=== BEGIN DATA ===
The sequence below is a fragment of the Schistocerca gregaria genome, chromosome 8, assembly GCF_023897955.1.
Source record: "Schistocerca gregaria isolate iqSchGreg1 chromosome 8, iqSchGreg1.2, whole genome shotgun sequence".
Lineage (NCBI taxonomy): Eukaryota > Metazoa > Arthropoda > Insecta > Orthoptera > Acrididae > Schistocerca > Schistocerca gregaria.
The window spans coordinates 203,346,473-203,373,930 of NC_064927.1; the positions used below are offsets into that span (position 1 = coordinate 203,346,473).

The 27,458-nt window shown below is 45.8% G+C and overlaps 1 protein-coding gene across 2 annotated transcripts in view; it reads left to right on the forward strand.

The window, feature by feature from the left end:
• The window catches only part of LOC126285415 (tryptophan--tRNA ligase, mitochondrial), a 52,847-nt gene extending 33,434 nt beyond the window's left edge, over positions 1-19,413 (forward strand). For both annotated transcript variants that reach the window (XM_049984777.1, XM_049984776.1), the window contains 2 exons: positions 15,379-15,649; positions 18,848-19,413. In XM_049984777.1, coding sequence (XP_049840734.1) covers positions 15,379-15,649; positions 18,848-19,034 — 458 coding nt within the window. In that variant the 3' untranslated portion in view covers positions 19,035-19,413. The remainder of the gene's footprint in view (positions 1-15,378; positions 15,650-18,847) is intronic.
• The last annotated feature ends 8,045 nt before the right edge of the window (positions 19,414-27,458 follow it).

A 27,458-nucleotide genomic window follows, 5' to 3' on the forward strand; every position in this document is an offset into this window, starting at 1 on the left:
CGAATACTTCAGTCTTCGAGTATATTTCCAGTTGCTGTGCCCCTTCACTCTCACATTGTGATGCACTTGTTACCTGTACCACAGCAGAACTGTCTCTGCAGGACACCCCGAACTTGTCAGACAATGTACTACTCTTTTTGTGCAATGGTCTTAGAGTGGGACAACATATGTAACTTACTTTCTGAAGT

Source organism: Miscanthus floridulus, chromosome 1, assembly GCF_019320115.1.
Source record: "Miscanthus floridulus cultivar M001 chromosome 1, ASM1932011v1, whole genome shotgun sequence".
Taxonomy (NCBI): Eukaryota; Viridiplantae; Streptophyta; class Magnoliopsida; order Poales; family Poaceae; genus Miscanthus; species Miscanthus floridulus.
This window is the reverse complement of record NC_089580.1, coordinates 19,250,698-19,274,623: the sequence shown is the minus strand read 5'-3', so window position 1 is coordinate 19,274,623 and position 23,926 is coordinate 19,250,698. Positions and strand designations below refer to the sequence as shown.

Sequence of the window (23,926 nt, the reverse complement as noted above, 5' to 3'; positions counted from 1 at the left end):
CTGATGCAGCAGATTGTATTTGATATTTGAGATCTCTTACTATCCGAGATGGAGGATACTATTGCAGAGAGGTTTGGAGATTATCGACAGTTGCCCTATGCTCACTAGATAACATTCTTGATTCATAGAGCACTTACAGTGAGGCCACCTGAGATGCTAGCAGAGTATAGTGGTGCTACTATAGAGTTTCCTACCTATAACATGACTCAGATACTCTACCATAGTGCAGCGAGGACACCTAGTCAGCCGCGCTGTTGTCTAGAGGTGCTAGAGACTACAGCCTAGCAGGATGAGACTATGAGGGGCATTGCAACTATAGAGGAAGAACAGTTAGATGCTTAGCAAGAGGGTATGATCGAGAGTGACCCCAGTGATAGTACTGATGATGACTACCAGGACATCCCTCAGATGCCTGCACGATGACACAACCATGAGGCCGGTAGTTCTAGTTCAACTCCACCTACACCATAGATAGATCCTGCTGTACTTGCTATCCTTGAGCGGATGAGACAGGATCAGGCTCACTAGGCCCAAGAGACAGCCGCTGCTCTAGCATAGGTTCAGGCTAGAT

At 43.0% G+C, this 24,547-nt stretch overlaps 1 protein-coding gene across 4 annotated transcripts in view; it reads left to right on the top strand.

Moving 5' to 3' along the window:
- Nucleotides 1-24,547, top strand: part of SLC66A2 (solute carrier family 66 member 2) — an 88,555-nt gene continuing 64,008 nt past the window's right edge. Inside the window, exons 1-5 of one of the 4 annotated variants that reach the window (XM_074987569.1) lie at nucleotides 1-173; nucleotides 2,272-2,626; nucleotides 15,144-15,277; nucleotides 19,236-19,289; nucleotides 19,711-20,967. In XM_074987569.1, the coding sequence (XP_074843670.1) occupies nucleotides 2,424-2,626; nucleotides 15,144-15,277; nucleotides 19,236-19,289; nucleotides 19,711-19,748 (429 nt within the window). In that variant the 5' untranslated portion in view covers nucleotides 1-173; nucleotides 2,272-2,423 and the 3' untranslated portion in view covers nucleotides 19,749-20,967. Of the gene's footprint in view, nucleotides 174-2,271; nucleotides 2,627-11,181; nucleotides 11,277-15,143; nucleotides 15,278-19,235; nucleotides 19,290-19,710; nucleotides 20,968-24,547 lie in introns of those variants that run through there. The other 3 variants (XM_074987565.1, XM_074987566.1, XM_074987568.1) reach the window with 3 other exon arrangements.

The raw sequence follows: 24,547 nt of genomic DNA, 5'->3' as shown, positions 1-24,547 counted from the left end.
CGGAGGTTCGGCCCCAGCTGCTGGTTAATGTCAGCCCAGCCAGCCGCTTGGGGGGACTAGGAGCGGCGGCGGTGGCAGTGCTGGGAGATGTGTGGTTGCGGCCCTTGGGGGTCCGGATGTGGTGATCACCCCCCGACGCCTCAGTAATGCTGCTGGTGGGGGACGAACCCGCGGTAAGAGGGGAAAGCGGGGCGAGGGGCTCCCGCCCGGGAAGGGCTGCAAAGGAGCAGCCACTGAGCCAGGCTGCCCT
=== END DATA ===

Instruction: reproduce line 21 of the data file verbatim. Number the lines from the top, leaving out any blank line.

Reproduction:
CGGAGGTTCGGCCCCAGCTGCTGGTTAATGTCAGCCCAGCCAGCCGCTTGGGGGGACTAGGAGCGGCGGCGGTGGCAGTGCTGGGAGATGTGTGGTTGCGGCCCTTGGGGGTCCGGATGTGGTGATCACCCCCCGACGCCTCAGTAATGCTGCTGGTGGGGGACGAACCCGCGGTAAGAGGGGAAAGCGGGGCGAGGGGCTCCCGCCCGGGAAGGGCTGCAAAGGAGCAGCCACTGAGCCAGGCTGCCCT